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How To Taste Wine. How to describe wine. Wine is meant to be enjoyed, so trust your senses and use these tips to help you fully taste wine.
How To Taste Wine – Wine Basics
There is a culture of wine snobbery that believes only a small cadre of experienced wine drinkers can fully appreciate wine to its fullest. Tasting wine is a matter of experience, not a mystical ritual that only a few of the exalted chosen can decipher. Anyone can taste wine and decide if they like the wine they have tasted.
Experiencing wine is as simple as trusting your senses. Three of your senses are used to judge wine: taste, smell, and sight. You will use these senses to gain knowledge of the wine and to store this knowledge into your memory banks.
Communicating What You Know
With your new wine knowledge, you are then able to communicate what kind of wine you like. You will be able to order wine with confidence from your friendly waiter or sommelier.
Learn to Trust Your Tongue
Concentrate on these areas of your tongue when you’re tasting wine:
The backsides of your tongue taste sour.
The very back of your tongue tastes bitter.
The middle of your tongue tastes salty.
The front of your tongue tastes sweet.
Check this out for yourself when you’re tasting wine, and see what areas of your tongue are activated.
The Process of Tasting Wine
When you’re beginning to taste wine, it’s best to start out with at least two wines to compare, but no more than four. This situation is the least overwhelming at the beginning of your wine tasting experience. Taste white wines in one setting and red wines in another setting.
An Open Mind, An Open Glass
Don’t prejudge a wine before you taste it. Even though you may think you always prefer dry white wine, try to keep an open mind. There is an old Zen saying that a person with a full glass has no room for more – knowledge, that is. Therefore, try to keep your glass half full. You never know what you might have room for!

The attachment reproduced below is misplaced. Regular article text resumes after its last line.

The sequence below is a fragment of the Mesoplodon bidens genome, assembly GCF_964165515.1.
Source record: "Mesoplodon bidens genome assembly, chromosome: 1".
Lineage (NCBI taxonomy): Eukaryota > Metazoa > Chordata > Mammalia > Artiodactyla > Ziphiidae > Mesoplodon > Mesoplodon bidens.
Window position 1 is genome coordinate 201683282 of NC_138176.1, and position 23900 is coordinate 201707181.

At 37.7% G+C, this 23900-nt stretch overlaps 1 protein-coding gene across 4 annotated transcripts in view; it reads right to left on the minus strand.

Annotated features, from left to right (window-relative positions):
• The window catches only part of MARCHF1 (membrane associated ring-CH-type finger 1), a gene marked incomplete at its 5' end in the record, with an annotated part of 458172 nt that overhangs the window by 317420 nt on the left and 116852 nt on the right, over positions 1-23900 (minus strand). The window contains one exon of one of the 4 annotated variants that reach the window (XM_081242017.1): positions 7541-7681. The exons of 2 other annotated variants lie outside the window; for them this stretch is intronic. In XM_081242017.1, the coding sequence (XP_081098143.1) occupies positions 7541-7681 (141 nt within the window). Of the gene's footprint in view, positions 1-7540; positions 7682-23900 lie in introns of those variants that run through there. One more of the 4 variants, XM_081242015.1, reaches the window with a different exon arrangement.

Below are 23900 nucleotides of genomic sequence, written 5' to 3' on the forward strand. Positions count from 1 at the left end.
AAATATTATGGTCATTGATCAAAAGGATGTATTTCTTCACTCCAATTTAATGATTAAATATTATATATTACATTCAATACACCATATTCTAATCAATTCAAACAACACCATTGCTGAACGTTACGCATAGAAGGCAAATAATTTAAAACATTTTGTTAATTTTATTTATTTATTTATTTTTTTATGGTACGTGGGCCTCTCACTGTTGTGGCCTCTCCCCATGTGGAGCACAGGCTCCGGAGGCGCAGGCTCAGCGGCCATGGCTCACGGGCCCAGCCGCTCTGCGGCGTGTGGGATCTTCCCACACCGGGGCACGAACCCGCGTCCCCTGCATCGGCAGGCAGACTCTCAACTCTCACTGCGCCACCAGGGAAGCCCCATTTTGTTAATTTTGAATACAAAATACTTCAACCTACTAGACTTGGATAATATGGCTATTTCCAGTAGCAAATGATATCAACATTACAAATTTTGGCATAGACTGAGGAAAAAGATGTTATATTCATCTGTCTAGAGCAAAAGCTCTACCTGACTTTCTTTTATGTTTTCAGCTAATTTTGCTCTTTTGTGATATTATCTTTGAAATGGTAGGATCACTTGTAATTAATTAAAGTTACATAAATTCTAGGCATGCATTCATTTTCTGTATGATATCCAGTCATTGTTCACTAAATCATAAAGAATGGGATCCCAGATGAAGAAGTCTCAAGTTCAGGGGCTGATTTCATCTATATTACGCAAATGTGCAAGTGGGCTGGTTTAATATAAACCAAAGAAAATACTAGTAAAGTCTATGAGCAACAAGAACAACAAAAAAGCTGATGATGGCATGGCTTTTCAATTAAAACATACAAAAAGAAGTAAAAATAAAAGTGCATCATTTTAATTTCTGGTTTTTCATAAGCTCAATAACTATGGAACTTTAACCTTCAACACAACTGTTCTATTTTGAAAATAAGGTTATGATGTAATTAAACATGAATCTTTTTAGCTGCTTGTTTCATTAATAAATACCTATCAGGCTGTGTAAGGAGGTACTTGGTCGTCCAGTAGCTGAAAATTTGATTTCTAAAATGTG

How Does the Wine Look, Smell, and Taste?
Try to isolate the smell of the wine into the basic categories of fruity, vegetable, or mineral. Some wine connoisseurs, like Michael Broadbent of Christie’s Auction House of London, have even described certain wines as smelling “like fresh bandages.” That’s fine if you would like to use that terminology, but wine is a natural thing from the Earth, and it’s best, at first, to try to classify its more earthy smells.
Now, take a small sip of wine and let it roam around your mouth. Does the sip of wine match with the color, or not? What does your mouth tell you?
Learning to taste wine is all about learning a new vocabulary that relates to wine. Listed below are some of the words experienced wine drinkers use.
Words for Aromas and Flavors
Full – Light
Assertive – Subdued
Fruity – Vegetable
Mineral – Woody
Words for Body or Weight
Big, Full or Robust
Light or Delicate
Words for Taste
Tart or acidic
Words for Textures
After you become better at describing the tastes and smells you perceive, you will find that your mind will concoct all types of words to describe your unique wine sensations. Feel free to use your own words too!
The Optimum Wine Tasting Experience
Wine tasting should never be too serious. Try tasting wine with a few trusted fellows, and you will find that your wine knowledge grows exponentially. If you keep an open mind and allow your self to trust your senses, you will find that wine tasting is not a test for snobbery, but a pleasurable experience.
If you are headed out to the wineries to do wine tasting, here are some wine tasting etiquette tips that you should practice.
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